Gallow, Wheel and Stake Gallow, Wheel and Stake
Gallow, Wheel and Stake
© Museum für Sepulkralkultur, Kassel, Bildarchiv
Photo: Jan Hendrik Neumann


28. January – 29. July 2012

Insights into places of horror

In Cooperation With the Neanderthal Museum Mettmann       

Gallows, wheel, pyre – these three words stimulate our ideas of the cruelty of medieval and early modern justice. But what do we really know today about these places of execution? And what do we know about the trials, the condemned or the executors?

What is left in german-speaking areas today are street names – "Im Galgenfeld", "Auf dem Richtsberg" and so forth. This is what the exhibition wants to take a closer look at. It takes a look at the former topographical location of places of execution and, by means of numerous exhibits, provides insight into a dark chapter of the European legal system. Typical punishment utensils of the time, including disgrace masks, shackles and pillory, are on display, alongside various execution structures and weapons such as gallows, execution swords and axes. Apart from that, archaeologically and anthropologically examined skeletal remains of executed men, such as the presumed skeleton of the famous robber captain "Schinderhannes" and the mortal remains of "Black Jonas", who once belonged to the Schinderhannes gang are to be seen.

Moreover, historical writings and depictions familiarize us with the legal history of the early modern period. Possible precursors of the death penalty – including the "Tollund Man" found in the mire in 1950 – are also taken into account. Furthermore, individual examples are used to shed light on the fate of those sentenced to death as well as on the lives of executors.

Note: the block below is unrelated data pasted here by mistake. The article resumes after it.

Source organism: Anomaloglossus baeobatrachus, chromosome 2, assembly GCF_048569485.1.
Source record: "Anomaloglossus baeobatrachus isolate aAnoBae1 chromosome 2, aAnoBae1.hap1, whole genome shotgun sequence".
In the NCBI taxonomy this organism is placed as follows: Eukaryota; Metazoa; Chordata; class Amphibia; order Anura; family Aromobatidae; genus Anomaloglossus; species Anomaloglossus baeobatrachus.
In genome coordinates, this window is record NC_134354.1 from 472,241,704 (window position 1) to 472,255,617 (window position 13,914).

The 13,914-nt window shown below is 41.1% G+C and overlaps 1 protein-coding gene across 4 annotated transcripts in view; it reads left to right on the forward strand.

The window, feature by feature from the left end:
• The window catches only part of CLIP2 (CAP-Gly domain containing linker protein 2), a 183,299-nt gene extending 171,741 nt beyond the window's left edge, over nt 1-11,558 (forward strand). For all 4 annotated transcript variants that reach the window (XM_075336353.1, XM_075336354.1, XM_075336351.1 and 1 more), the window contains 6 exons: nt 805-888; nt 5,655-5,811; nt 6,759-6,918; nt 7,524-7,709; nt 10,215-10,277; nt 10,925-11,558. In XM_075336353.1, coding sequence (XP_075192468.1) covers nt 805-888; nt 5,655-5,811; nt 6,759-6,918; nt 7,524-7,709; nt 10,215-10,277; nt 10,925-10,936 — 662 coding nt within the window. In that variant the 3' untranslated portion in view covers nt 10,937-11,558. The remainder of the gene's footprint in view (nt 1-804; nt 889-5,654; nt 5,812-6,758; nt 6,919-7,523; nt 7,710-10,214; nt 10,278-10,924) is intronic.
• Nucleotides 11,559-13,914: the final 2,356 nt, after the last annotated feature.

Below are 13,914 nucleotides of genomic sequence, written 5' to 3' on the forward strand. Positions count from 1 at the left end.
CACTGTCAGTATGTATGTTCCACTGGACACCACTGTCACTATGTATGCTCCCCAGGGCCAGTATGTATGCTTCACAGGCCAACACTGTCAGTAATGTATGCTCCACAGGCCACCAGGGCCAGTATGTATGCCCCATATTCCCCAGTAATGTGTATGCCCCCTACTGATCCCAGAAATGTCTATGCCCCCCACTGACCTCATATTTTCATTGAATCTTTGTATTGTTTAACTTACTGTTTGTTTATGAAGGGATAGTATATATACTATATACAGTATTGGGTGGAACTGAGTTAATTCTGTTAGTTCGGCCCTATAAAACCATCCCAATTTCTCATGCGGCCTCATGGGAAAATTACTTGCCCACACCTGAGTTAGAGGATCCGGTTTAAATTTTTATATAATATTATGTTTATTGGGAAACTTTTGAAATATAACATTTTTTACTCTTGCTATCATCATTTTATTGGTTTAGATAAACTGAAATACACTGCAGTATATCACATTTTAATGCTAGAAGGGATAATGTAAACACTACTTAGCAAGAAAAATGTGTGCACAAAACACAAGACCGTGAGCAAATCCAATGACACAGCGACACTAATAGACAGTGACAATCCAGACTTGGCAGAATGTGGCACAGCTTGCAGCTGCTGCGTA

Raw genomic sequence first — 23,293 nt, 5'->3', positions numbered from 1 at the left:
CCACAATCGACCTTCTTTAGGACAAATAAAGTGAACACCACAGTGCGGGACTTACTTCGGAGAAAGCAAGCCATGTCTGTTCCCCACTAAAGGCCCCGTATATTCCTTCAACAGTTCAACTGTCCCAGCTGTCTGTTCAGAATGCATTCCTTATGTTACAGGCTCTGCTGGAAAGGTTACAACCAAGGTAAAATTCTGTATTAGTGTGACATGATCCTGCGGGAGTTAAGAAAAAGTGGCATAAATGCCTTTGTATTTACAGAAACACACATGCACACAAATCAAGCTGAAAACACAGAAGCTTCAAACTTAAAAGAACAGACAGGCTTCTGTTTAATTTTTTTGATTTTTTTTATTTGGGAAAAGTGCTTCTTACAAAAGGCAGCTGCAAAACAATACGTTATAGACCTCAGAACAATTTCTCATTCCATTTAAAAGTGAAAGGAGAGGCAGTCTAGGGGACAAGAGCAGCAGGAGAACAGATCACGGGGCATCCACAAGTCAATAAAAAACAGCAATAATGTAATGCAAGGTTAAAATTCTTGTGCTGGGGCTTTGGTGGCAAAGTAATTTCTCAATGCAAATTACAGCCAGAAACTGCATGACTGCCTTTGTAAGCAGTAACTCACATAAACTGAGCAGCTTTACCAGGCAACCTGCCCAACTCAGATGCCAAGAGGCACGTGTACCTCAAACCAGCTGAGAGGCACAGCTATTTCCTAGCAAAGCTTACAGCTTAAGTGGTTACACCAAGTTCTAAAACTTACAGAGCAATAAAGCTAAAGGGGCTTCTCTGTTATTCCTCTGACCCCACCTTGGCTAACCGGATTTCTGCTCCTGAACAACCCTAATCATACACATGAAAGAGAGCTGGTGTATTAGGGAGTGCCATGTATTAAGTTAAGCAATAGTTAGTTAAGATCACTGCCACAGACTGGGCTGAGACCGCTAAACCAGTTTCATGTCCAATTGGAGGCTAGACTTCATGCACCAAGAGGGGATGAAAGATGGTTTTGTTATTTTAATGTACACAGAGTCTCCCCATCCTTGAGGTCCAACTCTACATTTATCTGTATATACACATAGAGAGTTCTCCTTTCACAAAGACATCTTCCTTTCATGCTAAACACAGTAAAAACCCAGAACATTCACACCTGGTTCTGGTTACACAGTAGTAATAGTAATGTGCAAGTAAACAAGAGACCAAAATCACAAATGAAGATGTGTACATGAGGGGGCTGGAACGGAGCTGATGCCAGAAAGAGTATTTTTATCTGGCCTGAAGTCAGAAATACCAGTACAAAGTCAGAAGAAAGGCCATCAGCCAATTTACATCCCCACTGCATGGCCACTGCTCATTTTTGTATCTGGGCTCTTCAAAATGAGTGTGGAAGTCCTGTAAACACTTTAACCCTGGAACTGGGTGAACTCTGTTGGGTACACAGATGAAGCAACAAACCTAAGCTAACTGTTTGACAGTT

From the earliest references to execution sites to those in the early modern period, the exhibition covers a chronological arc up to the modern age. With the Enlightenment, the right to judge a person's life was increasingly questioned. It took about 200 years until the end of the Second World War that, at least in Europe, the death penalty was largely abolished. In many countries of the world, however, it is still legal. By taking this aspect into account as well, the exhibition underlines that state retribution is a highly topical issue.


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Arbeitsgemeinschaft Friedhof und Denkmal e.V.

Zentralinstitut für Sepulkralkultur

Museum für Sepulkralkultur

Weinbergstraße 25–27
D-34117 Kassel | Germany
Tel. +49 (0)561 918 93-0

Die Beauftragte der Bundesregierung für Kultur und Medien
Hessisches Ministerium für Wissenschaft und Kunst
Kassel Documenta Stadt
Deutsche Bischofskonferenz